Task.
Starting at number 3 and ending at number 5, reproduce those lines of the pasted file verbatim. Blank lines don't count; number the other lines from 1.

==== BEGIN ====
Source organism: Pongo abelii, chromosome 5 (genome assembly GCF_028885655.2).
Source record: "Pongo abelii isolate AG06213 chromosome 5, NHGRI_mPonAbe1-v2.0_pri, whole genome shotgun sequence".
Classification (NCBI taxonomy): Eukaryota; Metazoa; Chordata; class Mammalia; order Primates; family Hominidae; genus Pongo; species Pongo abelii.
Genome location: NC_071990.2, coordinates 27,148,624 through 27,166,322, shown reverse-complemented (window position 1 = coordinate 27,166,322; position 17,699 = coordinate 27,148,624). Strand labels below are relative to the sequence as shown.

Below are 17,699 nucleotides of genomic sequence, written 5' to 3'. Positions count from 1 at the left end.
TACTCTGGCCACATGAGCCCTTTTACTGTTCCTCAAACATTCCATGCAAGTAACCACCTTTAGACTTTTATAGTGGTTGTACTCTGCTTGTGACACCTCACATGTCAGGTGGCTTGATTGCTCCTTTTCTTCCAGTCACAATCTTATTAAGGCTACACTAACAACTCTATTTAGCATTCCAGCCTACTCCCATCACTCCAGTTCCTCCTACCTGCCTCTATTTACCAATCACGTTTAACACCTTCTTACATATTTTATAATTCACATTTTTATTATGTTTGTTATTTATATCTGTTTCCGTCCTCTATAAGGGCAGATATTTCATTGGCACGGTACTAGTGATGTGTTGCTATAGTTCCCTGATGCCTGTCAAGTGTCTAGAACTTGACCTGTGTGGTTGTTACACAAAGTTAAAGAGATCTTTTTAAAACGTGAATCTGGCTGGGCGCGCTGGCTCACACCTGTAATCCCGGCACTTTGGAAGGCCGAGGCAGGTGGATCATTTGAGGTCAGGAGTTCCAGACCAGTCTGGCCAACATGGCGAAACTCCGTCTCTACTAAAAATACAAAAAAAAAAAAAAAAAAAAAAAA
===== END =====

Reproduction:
Classification (NCBI taxonomy): Eukaryota; Metazoa; Chordata; class Mammalia; order Primates; family Hominidae; genus Pongo; species Pongo abelii.
Genome location: NC_071990.2, coordinates 27,148,624 through 27,166,322, shown reverse-complemented (window position 1 = coordinate 27,166,322; position 17,699 = coordinate 27,148,624). Strand labels below are relative to the sequence as shown.

Below are 17,699 nucleotides of genomic sequence, written 5' to 3'. Positions count from 1 at the left end.